Mundane Things at Your Utility May Not Seem So Mundane to the Media
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- Jul 17, 2019 6:37 am GMT
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By definition, news is something that doesn’t happen every day, which is why “dog bites man” isn’t worthy of coverage but “man bites dog” might be.
But when you’re scrounging around for story ideas to pitch to your local media, you may be unintentionally limiting yourself when you think about your utility.
Yes, some of those things your utility does on a regular basis may seem boring and routine to you, but could be interesting to the public at large — and be worthy of coverage.
Let’s use replacing utility poles as an example. It’s something you do all the time and even your crews are probably bored with it.
But don’t underestimate the potential public fascination with the process.
You could first talk about where the poles come from, what kind of wood is used, how the pole is treated to protect from rot and insects, how tall it is, the average cost, how much it weighs and how long, on average, it will last before requiring replacement. And what happens to the poles that are replaced?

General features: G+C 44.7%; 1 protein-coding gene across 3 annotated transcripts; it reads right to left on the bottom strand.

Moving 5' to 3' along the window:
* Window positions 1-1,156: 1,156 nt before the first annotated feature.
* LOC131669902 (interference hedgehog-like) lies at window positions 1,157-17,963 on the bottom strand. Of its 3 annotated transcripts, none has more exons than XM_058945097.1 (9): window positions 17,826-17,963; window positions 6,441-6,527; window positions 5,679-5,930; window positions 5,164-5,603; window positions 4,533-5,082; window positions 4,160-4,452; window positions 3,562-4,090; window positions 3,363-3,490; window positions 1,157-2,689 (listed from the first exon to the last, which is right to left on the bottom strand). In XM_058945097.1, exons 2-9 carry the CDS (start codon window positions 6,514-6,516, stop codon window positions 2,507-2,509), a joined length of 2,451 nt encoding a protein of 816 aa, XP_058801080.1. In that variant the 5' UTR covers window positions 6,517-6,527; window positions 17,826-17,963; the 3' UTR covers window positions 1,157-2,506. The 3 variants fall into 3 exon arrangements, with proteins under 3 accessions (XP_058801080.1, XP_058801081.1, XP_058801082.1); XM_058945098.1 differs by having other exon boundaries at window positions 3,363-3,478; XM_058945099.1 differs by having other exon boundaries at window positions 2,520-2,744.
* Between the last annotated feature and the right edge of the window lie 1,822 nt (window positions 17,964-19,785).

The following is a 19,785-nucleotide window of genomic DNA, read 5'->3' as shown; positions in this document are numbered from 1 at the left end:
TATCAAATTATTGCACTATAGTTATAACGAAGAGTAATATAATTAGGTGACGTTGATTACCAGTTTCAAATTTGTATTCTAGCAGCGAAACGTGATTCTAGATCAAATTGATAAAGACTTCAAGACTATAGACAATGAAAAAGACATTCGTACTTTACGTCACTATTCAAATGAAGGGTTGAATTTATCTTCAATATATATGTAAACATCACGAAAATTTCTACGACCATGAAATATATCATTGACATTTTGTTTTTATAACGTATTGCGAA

Remember that outliers are always interesting. If you have poles that were once made from an exotic wood, that could draw attention. So could poles that somehow date to the Theodore Roosevelt era.
Next you can talk about how often your poles are inspected and what that process entails. Add details about common reasons for pole failures (rot, impact from vehicles) and maybe some less common reasons that have occurred throughout the years.
From there, explain the replacement process, showcasing your equipment and how one pole is removed, the new one is added and how the wires are maintained throughout.
It seems kind of simple, but there’s a whole world of people out there who will say, “I wonder how they did that.”
The pole replacement is just one possibility. Surely, there are other things you do on a regular basis that might be worthy of a story, especially if there is a visual element.
Of course, you’ll need a strong media pitch — and there’s no guarantee of coverage — but on a slow news day, you never know.